“The Overprotected Kid”, published in the Atlantic, has been circulating on Facebook. The goofy kid with broken, taped glasses and a silly grin drew my attention, but the byline under the title sucked me in:
“A preoccupation with safety has stripped childhood of independence, risk taking, and discovery—without making it safer.”
I thought, “What?!!” We have protected our children from every conceivable danger, imagined or real. We yelled at them when they crossed the street, for their own good. We kept a wary eye on their every movement. We cushioned every bump and angle, plugged up the electric sockets and planned every part of their lives from dawn to dusk with supervised activities and busyness to keep them from wandering into trouble. How could we have possibly failed to keep them safe?!
In spite of our best efforts, the article reminds us that child abductions still happen, children still get hurt on our “safe” playgrounds and accidents still happen. In fact, stranger abductions are as rare as they ever have been. Most abductions are by family. Family abductions seem to be an extension of the control we think we must have over our children. Mom (or dad) takes off with the children to keep them “safe” from other family members or simply to keep control of their situations, including their children.
From my childhood to the present time, parents have become much more controlling over the movements of their children, but The Overprotected Kid calls that approach into question. The article suggests that cushioning playgrounds inhibits healthy exploration of risk. Continual adult supervision prevents kids from being kids and owning their natural development as human beings. On the other hand, it does not make our children’s lives safer.
“… we have come to think of accidents as preventable and not a natural part of life.”
All of our efforts may not have made our children’s lives safer, but those controls have taken away the valuable self-exploration, freedom, creativity and independence that we had when we were children with consequences that are only now being realized and understood.
“There is a big difference between avoiding major hazards and making every decision with the primary goal of optimizing child safety (or enrichment, or happiness). We can no more create the perfect environment for our children than we can create perfect children. To believe otherwise is a delusion….”
As I was stewing on the controls that may have stunted my own children’s growth in comparison to the freedom I enjoyed and what that means for them, I read another article, “Difference Between Encouragement and Entitlement”, by blogger and author, Courtney Walsh. She suggests another game changer:
“Disappointment breeds greatness.”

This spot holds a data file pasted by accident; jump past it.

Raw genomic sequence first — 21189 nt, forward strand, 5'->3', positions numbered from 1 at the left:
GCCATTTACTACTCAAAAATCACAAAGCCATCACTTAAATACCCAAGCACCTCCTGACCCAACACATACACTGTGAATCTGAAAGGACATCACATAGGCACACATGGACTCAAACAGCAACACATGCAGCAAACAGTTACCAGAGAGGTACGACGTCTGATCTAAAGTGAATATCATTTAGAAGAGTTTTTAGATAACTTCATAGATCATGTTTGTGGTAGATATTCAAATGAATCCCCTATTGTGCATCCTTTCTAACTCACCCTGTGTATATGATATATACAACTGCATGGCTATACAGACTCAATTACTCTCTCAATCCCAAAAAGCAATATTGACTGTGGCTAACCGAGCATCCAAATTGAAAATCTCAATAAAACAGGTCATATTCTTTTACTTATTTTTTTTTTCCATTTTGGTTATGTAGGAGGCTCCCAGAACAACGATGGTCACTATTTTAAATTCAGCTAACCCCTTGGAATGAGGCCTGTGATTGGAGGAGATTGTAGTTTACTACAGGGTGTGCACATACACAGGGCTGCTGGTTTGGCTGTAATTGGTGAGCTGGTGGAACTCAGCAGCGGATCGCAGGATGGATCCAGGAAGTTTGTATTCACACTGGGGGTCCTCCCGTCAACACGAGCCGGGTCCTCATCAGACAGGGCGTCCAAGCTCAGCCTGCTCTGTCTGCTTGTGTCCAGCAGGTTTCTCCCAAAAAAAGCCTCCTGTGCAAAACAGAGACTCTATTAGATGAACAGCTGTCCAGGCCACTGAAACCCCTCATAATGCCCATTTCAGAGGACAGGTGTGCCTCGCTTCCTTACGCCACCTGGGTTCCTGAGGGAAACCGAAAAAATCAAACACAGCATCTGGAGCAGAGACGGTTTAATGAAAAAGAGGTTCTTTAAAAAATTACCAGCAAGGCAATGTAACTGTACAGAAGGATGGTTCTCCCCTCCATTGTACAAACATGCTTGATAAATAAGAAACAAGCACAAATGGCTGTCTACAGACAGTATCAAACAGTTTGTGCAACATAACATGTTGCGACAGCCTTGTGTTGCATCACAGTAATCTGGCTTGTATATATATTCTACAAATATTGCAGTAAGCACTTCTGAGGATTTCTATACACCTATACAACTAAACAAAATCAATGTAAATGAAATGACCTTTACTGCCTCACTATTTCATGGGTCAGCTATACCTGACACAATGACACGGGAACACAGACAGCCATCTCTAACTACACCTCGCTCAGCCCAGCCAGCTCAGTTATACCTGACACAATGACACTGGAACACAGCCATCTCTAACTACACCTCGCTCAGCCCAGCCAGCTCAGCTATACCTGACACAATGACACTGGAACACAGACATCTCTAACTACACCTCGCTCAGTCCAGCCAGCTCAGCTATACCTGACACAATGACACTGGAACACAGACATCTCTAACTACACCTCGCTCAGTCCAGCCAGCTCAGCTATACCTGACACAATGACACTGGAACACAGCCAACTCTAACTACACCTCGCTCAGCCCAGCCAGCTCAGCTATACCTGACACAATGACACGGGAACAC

Really?!! I don’t want my children to be disappointed… EVER! How many times have I wanted to give that coach a piece of my mind! How could they not see my kid’s greatness! How does this woman think that disappointment leads to greatness?!
Courtney Walsh cautions against rushing to our children’s defense at every sign of potential disappointment. She suggests that parents should “let” their children fail sometimes, that it is actually good for them. She believes that learning through failures leads to success.
Then the Sherlock Holmes in me detected a common thread: good parenting does not mean preventing our children from being hurt. Kids need to explore boundaries themselves, not the ones we put there for them, but the ones they discover and set for themselves. That does not mean that allow them to walk into actual harm, but they need some freedom to learn for themselves. They need to understand that missteps and mistakes hurt. We can not cushion every fall or rescue our kids from every disappointment and expect them to become healthy, well-rounded productive, creative members of society.
If we cushion our children from every disappointment by telling them always they are great, when sometimes they are not, and rescuing them from there not-so-greatness, we actually prevent them from growing. The “real world” is not full of people telling us we are great when we are not. If we continually tell our children there are great, when they are not so great, we are not, then, doing a very job of preparing our children to leave the safety of the nest.
Courtney Walsh suggests that people need to fight through disappointment and the consequences of our own not-so-greatness to become the best kind of people we are able to be, and we need to give (or allow) our children those opportunities.
Fighting through disappointment is actually the way to greatness. Great people are not born great. Greatness is not handed out like ribbons. The character of greatness is forged in the crucible of disappointment, failure, hard work, resilience, patience, perseverance and learning to believe in principals, values and, in the end, our own selves. That does not happen in a world that is controlled to be free of consequences.
I have included the links to both articles below. There is a theme. We parents cannot protect our kids from every harm or disappointment, and our efforts in doing so may actually produce another kind of harm and even more disappointment when our children find that the world does not think they are quite great as their parents told them they were – at least not without earning it!
I think there is a lesson of faith in there too. Jesus told us not worry. I worry more about my children than anything in my life. Does not God take care of the flowers in the field and the birds? Will He not all the more take care of us – and our children?! I am convinced more than ever that we (parents) have really blown it with the current generations. By “we” I mean Baby Boomers. We have “saved” our children from everything we feared and have stunted and stilted them in the process.
The Overprotected Kid
The Difference between Encouragement and Entitlement